A Third Party Administrator (TPA) is an organization that processes insurance claims or certain aspects of employee benefit plans for a separate entity. This can be viewed as "outsourcing" the administration of the claims processing, since the TPA is performing a task traditionally handled by the company providing the insurance or the company itself.
Often, in the case of insurance claims, a TPA handles the claims processing for an employer that self-insures its employees. In this case, the employer is acting as an insurance company and underwrites the risk. The risk of loss remains with the employer, and not with the TPA. An insurance company may also use a TPA to manage its claims processing, provider networks, utilization reviews, or membership functions.
Overview of A Typical Third Party Administrator (TPA)
TPA’s offer many different products and costs vary greatly between them all. Core expenses are the costs of services of TPAs that every employer uses, such as claims processing and enrollment. Non-core services are supplemental, separately charged services, such as medical management, mental health administration and provider of network and services.
Some of the most common services a typical TPA might provide are claims handling, actuarial, loss control, managed care, provider services, COBRA, mental health administrations, and return to work programs. Together with the core products, there are in theory more than 4,000 possible combinations of products and supplemental services that TPA’s charge for.
TPA’s provide claim services with a variety of service lengths, ranging from 12 months to the life of a claim. The primary product lines for self-insurance are Workers’ Compensation and General Liability, which are considered long tail lines in insurance. Long tail claims not only complicate the pricing for TPA’s, but greatly affect the TPA fee options and service lengths.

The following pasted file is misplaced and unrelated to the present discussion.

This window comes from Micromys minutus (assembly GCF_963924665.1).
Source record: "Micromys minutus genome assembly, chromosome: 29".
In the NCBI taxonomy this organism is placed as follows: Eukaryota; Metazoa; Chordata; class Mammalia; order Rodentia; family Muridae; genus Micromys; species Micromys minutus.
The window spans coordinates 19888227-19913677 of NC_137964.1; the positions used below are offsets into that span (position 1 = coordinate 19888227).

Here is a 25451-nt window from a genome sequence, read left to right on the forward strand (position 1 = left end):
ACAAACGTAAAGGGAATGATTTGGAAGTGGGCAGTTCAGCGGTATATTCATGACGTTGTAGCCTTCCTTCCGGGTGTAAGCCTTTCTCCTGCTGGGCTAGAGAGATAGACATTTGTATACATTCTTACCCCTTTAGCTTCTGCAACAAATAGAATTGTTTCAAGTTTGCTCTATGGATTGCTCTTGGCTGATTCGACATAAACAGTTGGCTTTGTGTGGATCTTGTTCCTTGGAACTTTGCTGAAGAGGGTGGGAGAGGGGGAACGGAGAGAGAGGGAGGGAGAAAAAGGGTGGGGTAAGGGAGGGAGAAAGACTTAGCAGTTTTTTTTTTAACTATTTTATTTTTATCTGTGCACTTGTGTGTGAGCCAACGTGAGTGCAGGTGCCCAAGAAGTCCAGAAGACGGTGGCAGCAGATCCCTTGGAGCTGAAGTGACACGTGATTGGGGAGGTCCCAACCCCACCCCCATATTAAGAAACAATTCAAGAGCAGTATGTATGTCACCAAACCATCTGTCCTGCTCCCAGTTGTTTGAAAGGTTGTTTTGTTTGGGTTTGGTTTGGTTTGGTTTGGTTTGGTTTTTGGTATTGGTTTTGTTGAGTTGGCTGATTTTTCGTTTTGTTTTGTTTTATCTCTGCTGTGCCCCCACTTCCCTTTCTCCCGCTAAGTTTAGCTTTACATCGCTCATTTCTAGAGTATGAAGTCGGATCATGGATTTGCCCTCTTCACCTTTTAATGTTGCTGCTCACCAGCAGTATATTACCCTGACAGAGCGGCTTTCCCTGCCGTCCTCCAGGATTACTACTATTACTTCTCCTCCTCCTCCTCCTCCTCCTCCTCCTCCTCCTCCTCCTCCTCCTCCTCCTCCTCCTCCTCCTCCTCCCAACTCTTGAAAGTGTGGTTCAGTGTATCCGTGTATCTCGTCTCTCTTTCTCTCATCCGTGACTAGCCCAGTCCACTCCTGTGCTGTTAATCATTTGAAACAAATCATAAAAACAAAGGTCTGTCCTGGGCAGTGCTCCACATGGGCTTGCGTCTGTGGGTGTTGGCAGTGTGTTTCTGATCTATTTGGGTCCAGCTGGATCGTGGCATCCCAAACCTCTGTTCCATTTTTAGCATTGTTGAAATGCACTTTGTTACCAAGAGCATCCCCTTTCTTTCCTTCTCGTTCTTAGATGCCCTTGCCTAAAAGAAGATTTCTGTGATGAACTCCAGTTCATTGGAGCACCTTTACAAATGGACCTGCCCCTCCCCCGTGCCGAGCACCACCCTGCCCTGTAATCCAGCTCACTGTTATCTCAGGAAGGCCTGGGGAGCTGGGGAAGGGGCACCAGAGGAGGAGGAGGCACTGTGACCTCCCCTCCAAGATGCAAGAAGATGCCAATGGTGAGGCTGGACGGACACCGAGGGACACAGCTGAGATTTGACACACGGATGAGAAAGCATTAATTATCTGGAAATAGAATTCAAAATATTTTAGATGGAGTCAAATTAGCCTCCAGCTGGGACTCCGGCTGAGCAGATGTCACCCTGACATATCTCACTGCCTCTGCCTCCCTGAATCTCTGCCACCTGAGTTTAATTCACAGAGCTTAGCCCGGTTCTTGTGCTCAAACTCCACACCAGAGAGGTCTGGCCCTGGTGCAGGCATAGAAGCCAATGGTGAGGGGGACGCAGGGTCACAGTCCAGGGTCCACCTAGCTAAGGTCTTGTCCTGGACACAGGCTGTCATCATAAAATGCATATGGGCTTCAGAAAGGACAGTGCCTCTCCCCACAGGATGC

Costs of a Third Party Administrator (TPA)
TPAs in general have difficulties in forecasting the costs and pricing of their products. Most TPAs are expected to provide its clients with several service fee options which might include: Per Claim, Dedicated Office/Unit, Percent of Incurred, and Percent of Paid. Further from a legal standpoint , a TPA will do only as much or as little as delegated by the client in the service contract, making all arrangements custom.
TPAs often express administrative costs as a percent of revenue - In the TPA Sherlock Expense Evaluation Report administrative expenses were 87.6% of fees for products sold by TPAs. This was $11.87 per employee per month (PEPM) or $5.79 per member per month (PMPM). Core Medical product costs were $20.94 PEPM and $10.26 PMPM.
As far as comparing costs of different TPAs, that is a difficult task. TPAs all have different pricing systems with a menu of services available, each with a price, including services shared among several related firms and/or outsourced to specialists which can make shopping around apples and oranges. The savings from a low cost TPA can be swiftly wiped out with one mishandled claim, and the highest priced TPA may not be the best fit nor does it ensure quality.
Alternatives to a Third Party Administrator (TPA)
If you're looking to administer an HRA, there are much better options than a TPA. While TPAs often require up-front investment, HRA software administration allows you to pay as you go for a simple monthly fee.
The right software tool, like PeopleKeep, also generates HRA plan documents and assists employees in using the benefit.